Scientists believe that even in their larval stages, giant dragonflies were accomplished, hunters. In their youth, giant dragonflies probably ate amphibian larvae and small water insects. However, like any insect, even the biggest of giant dragonflies weren’t immune to predation themselves. Scientists believed that primitive sharks, reptiles, and amphibians might have eaten young giant dragonflies. However, once they matured to their full size, it’s unlikely that many aerial predators would attempt to try to eat them.
Size and wingspan
As already said and as far as we know, giant dragonflies were the largest insects to ever roam our planet. Scientists believe that the dragonfly’s body was about 50 cm (20 inches) long, with a wingspan of up to approximately 70 cm (28 inches). That sounds crazy, doesn’t it? For comparison purposes, the biggest living dragonflies today are called Megaloprepus caerulatus, and their wingspans can reach lengths of up to 20 cm (8 inches).
In some way, we can be happy that Meganeura dragonflies don’t exist anymore today. With such an incredible size and their carnivorous nature, who knows, they might have tried to feed on us. It would certainly be frightening if a 70 cm (28 inches) large dragonfly tried to make a snack out of you. Adults could probably defend themselves, but small children not so much. But how on Earth did Meganeura evolve to become so outrageously big?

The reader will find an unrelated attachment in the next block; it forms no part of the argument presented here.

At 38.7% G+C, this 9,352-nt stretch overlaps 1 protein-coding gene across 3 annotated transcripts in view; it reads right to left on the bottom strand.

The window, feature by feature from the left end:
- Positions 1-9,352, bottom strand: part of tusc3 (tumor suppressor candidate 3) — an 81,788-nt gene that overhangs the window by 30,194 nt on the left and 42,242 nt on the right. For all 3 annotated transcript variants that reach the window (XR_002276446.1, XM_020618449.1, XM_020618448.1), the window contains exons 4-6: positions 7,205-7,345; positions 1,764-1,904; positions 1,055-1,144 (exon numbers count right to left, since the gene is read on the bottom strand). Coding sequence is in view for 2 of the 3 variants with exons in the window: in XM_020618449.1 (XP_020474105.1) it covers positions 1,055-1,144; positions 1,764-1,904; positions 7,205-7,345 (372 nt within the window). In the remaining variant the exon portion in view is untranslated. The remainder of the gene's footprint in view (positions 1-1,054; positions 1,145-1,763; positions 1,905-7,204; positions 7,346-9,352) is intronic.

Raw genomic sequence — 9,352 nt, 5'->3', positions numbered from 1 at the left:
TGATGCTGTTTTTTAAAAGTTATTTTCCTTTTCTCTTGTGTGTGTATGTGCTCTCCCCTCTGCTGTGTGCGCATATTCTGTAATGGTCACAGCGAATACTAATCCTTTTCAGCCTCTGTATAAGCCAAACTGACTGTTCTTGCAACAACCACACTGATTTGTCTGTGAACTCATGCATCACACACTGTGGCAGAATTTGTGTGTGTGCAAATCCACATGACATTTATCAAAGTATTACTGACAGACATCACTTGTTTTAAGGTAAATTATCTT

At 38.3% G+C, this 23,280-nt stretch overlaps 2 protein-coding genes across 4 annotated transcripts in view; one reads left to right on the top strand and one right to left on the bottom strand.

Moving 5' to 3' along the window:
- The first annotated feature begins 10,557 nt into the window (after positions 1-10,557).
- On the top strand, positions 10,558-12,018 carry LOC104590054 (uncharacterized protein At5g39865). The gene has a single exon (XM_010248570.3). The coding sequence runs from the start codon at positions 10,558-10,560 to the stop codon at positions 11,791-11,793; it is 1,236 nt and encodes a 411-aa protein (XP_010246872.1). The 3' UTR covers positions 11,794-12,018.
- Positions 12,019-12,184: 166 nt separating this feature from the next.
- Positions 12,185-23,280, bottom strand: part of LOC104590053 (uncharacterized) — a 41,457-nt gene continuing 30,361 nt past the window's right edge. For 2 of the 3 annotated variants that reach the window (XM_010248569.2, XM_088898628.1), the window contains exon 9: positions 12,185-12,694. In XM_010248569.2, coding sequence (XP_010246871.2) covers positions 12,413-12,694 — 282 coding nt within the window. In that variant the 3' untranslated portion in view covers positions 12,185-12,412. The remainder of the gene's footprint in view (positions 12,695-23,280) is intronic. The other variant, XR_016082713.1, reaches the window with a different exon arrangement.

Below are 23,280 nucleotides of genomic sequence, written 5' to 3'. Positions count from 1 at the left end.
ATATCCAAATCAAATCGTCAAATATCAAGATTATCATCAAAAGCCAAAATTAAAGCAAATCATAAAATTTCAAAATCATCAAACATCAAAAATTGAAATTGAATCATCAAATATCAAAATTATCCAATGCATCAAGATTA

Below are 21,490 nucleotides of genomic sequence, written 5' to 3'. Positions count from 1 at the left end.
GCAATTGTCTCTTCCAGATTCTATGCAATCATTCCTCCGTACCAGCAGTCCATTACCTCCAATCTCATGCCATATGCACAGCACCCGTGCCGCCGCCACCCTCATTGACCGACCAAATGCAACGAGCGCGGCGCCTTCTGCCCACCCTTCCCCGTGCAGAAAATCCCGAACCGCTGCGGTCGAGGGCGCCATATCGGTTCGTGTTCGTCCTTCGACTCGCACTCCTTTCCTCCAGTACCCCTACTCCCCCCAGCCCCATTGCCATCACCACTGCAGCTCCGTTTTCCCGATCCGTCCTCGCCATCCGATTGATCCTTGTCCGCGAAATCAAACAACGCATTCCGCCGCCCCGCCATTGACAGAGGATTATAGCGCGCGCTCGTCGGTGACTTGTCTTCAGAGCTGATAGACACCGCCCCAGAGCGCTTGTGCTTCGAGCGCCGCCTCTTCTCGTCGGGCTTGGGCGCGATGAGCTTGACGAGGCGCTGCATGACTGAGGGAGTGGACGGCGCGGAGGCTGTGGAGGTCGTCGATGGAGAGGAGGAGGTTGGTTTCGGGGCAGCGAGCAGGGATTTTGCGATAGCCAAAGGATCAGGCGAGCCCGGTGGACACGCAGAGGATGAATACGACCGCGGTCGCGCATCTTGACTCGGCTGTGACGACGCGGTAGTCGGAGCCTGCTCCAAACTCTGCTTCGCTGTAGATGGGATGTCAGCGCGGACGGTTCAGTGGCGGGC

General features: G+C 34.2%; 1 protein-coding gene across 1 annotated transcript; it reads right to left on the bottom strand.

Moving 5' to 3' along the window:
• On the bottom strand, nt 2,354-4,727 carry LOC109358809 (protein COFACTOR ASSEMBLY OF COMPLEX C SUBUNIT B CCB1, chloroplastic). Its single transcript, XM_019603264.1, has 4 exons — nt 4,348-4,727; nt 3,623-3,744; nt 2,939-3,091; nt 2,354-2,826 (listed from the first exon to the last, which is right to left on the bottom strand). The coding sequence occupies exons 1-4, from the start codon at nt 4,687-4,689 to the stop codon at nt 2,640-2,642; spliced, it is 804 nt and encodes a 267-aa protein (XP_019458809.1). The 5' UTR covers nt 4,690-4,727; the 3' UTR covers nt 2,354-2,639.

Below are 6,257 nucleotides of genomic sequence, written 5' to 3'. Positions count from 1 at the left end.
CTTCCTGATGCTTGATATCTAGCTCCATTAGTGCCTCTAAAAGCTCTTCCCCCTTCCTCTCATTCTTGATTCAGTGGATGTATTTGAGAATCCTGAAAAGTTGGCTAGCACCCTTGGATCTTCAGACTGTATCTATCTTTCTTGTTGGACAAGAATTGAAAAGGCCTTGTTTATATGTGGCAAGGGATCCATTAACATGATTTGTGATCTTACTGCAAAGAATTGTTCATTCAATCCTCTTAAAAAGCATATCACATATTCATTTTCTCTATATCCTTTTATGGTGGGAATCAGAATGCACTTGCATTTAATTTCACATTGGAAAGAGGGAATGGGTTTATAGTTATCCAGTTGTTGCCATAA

Why did they become so big?
Meganeura were not the only giant insects to live during the Carboniferous period. In fact, several other now-extinct, massive insect families lived at the same time as the Meganeura, including the Palaeodictyoptera. Palaeodictyoptera consisted of huge insects. The biggest insect of that group was Mazothairos, which was able to reach a wingspan of up to 55 cm (22 inches). But back to the last question: How did Meganeura and other giant insects of its time become so big? There are 3 popular theories that try to explain why the “giant dragonfly” could grow to be that big.